Big energy bill rises for 17 years, says watchdog

Consumers face another 17 years of above-inflation increases in energy and water bills to cover the cost of renewing Britain’s ageing infrastructure.
Two-thirds of the planned infrastructure investment will come from private companies. Picture: PATwo-thirds of the planned infrastructure investment will come from private companies. Picture: PA
Two-thirds of the planned infrastructure investment will come from private companies. Picture: PA

The National Audit Office (NAO) said the government had little idea of effect the price hikes would have on households or whether they would they would be affordable, particularly for those on low incomes.

Its findings, published today, will intensify the debate raging over energy bills, with the coalition under pressure to act after Labour offered a 20-month price freeze if it wins the 2015 election.

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The Treasury estimates that at least two-thirds of the £310 billion of planned infrastructure investment over the next decade and beyond will come from private companies paid for, ultimately, by consumers through their utility bills.

The NAO said that such high levels of planned investment meant that the increases in charges for energy and water were now expected to continue to outstrip inflation until 2030.

The UK’s energy industry body Energy UK yesterday used its annual conference to defend recent price rises and stressed its commitment to “helping those who are struggling” with the cost of their bills.

But the conference was overshadowed by EDF’s announcement that tariffs would rise by 3.9 per cent in January – almost twice the rate of inflation.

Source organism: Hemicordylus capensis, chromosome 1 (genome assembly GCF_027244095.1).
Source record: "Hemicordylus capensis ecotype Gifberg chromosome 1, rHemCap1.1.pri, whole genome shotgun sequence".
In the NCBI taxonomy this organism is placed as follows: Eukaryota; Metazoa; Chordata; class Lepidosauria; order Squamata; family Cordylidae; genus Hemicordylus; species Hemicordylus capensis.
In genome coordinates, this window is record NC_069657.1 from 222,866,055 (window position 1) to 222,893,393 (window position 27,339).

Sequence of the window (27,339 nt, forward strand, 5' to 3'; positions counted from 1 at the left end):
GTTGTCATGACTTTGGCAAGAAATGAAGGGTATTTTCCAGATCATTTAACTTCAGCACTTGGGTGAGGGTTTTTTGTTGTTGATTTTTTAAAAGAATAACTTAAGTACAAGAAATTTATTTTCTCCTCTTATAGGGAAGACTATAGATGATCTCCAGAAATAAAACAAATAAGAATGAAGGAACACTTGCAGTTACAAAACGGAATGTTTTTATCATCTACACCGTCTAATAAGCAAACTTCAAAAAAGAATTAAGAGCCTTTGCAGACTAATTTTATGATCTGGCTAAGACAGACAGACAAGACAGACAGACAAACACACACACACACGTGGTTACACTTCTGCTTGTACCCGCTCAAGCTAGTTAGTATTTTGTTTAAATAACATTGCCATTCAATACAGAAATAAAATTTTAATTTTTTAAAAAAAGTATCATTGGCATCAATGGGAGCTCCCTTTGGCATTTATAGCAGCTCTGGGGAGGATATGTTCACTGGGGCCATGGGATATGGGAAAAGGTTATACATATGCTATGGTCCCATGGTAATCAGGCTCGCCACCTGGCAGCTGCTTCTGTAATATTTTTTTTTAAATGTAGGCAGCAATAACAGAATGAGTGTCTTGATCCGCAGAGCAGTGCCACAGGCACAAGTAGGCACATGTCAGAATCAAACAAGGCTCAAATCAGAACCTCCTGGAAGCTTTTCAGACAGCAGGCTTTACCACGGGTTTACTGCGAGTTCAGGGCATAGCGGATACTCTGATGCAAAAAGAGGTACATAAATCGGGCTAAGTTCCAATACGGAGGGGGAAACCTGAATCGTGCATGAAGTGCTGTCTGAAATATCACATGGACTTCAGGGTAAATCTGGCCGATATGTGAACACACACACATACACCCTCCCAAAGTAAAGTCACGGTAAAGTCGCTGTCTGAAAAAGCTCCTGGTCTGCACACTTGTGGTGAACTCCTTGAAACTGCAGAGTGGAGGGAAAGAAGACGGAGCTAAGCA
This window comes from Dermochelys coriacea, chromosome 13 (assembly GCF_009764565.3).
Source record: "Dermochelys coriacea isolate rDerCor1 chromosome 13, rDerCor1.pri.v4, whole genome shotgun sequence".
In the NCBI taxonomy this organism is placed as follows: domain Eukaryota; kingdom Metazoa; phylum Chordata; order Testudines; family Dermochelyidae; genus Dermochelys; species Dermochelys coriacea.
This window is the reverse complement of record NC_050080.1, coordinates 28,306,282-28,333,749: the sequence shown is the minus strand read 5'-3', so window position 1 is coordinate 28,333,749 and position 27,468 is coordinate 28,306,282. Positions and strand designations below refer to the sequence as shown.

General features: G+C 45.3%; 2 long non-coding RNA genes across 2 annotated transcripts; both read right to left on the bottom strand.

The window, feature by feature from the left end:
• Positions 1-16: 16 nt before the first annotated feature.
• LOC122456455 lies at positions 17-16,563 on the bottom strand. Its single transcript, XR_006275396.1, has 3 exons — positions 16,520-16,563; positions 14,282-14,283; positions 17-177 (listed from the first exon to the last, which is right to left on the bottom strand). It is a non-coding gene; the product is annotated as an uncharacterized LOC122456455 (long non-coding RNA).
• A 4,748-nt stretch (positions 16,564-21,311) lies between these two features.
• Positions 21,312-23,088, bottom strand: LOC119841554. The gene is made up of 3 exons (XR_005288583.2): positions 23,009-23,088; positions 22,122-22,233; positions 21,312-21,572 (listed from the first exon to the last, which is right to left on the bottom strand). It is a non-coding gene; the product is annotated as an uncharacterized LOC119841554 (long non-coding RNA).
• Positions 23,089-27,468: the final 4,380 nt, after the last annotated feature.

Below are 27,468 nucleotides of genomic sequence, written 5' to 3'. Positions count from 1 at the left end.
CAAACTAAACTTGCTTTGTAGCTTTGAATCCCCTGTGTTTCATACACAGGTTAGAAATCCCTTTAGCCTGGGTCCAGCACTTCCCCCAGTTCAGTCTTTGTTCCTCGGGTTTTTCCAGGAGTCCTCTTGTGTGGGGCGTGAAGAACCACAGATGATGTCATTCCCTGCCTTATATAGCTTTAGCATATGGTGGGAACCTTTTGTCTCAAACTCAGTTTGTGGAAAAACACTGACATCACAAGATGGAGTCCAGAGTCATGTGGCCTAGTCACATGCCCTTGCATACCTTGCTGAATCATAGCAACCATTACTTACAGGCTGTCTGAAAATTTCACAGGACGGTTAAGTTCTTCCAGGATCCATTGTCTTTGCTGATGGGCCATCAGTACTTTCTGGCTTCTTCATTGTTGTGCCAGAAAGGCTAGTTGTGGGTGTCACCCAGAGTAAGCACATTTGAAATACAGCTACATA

Energy UK’s chief executive Angela Knight told the conference: “We have got a problem - an image problem, a reputational problem, a trust problem.

“Trust is hard to gain and it’s easy to lose.”

The NAO said its calculations covered just three-quarters of the investment in the coalition’s National Infrastructure Plan.

At the the same time, the only available projection for water bills, prepared by one water company, suggests that they could rise by 28 per cent by the end of the next decade.

Despite the prospect of such hefty increases, the NAO said the government had made no overall assessment of its affordablity.

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“Affordability can only be assessed taking into account all household bills, household incomes and wider costs of living,” it said. “Gaps in analysis, and the lack of a common approach to measuring affordability, mean that the government does not have an overall picture of affordability, either for the average household or for those on low incomes.”

The NAO expressed particular concern about the plight of the low-income households where energy and water bills accounted for 15 per cent of spending in 2011 – almost double the overall average of 8 per cent – while their incomes had fallen by 11 per cent in real terms since 2002.

The Department of Energy and Climate Change (Decc) estimates 11 per cent of households are now “fuel poor” while the NAO calculates that 12 per cent are at risk of being unable to afford their water bills.

A coalition spokesman said: “Decades of underinvestment have left the UK struggling with insufficient infrastructure, but we are committed to fixing the failures of previous governments, and to making the difficult decisions that will allow us to have the infrastructure we need.

“The government is committed to supporting hardworking families and that’s why we’re cutting tax for 25 million people and taking 2.7 million out of income tax altogether by 2014.”

Margaret Hodge, chairwoman of the Commons Public Accounts Committee which oversees the NAO, said: “Households are already struggling to cope with rising costs. I have serious concerns the government is taking decisions on infrastructure, banking on hard-pressed consumers to foot the bill, without knowing whether households will be able to pay.”